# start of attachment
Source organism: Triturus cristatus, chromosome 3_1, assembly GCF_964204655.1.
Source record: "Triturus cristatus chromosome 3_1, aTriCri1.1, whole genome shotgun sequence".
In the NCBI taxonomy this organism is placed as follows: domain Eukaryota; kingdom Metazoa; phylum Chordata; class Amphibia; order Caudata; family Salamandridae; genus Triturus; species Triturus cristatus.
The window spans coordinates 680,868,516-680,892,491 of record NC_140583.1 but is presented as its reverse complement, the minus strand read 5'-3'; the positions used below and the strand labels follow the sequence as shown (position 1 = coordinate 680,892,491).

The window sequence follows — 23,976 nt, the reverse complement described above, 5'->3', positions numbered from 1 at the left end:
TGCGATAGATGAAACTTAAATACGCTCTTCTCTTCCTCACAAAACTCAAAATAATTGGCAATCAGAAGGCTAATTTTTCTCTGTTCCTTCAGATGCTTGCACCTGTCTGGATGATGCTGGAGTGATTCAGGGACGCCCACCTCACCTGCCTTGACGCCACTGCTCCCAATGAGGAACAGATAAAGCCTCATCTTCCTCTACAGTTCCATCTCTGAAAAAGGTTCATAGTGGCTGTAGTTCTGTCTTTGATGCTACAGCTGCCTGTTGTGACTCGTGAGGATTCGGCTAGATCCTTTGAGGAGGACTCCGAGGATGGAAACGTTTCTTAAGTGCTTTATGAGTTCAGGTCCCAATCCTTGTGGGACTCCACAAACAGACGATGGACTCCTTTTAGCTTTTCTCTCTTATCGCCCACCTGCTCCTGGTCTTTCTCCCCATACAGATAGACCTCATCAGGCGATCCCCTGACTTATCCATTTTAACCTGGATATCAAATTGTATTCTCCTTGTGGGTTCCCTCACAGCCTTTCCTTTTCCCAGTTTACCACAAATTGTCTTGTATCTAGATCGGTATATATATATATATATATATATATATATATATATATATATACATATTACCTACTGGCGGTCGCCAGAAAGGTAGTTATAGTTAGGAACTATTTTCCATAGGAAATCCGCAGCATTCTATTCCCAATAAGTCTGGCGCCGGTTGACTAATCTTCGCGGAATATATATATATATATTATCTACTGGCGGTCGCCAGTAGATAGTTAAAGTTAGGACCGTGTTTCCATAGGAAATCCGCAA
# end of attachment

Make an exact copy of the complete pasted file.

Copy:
Source organism: Triturus cristatus, chromosome 3_1, assembly GCF_964204655.1.
Source record: "Triturus cristatus chromosome 3_1, aTriCri1.1, whole genome shotgun sequence".
In the NCBI taxonomy this organism is placed as follows: domain Eukaryota; kingdom Metazoa; phylum Chordata; class Amphibia; order Caudata; family Salamandridae; genus Triturus; species Triturus cristatus.
The window spans coordinates 680,868,516-680,892,491 of record NC_140583.1 but is presented as its reverse complement, the minus strand read 5'-3'; the positions used below and the strand labels follow the sequence as shown (position 1 = coordinate 680,892,491).

The window sequence follows — 23,976 nt, the reverse complement described above, 5'->3', positions numbered from 1 at the left end:
TGCGATAGATGAAACTTAAATACGCTCTTCTCTTCCTCACAAAACTCAAAATAATTGGCAATCAGAAGGCTAATTTTTCTCTGTTCCTTCAGATGCTTGCACCTGTCTGGATGATGCTGGAGTGATTCAGGGACGCCCACCTCACCTGCCTTGACGCCACTGCTCCCAATGAGGAACAGATAAAGCCTCATCTTCCTCTACAGTTCCATCTCTGAAAAAGGTTCATAGTGGCTGTAGTTCTGTCTTTGATGCTACAGCTGCCTGTTGTGACTCGTGAGGATTCGGCTAGATCCTTTGAGGAGGACTCCGAGGATGGAAACGTTTCTTAAGTGCTTTATGAGTTCAGGTCCCAATCCTTGTGGGACTCCACAAACAGACGATGGACTCCTTTTAGCTTTTCTCTCTTATCGCCCACCTGCTCCTGGTCTTTCTCCCCATACAGATAGACCTCATCAGGCGATCCCCTGACTTATCCATTTTAACCTGGATATCAAATTGTATTCTCCTTGTGGGTTCCCTCACAGCCTTTCCTTTTCCCAGTTTACCACAAATTGTCTTGTATCTAGATCGGTATATATATATATATATATATATATATATATATATATATATACATATTACCTACTGGCGGTCGCCAGAAAGGTAGTTATAGTTAGGAACTATTTTCCATAGGAAATCCGCAGCATTCTATTCCCAATAAGTCTGGCGCCGGTTGACTAATCTTCGCGGAATATATATATATATATTATCTACTGGCGGTCGCCAGTAGATAGTTAAAGTTAGGACCGTGTTTCCATAGGAAATCCGCAA